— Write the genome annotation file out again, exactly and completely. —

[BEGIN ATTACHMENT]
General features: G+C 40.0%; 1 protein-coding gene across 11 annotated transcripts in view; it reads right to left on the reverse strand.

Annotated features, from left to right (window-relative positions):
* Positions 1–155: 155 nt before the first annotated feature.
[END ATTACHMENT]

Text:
General features: G+C 40.0%; 1 protein-coding gene across 11 annotated transcripts in view; it reads right to left on the reverse strand.

Annotated features, from left to right (window-relative positions):
* Positions 1–155: 155 nt before the first annotated feature.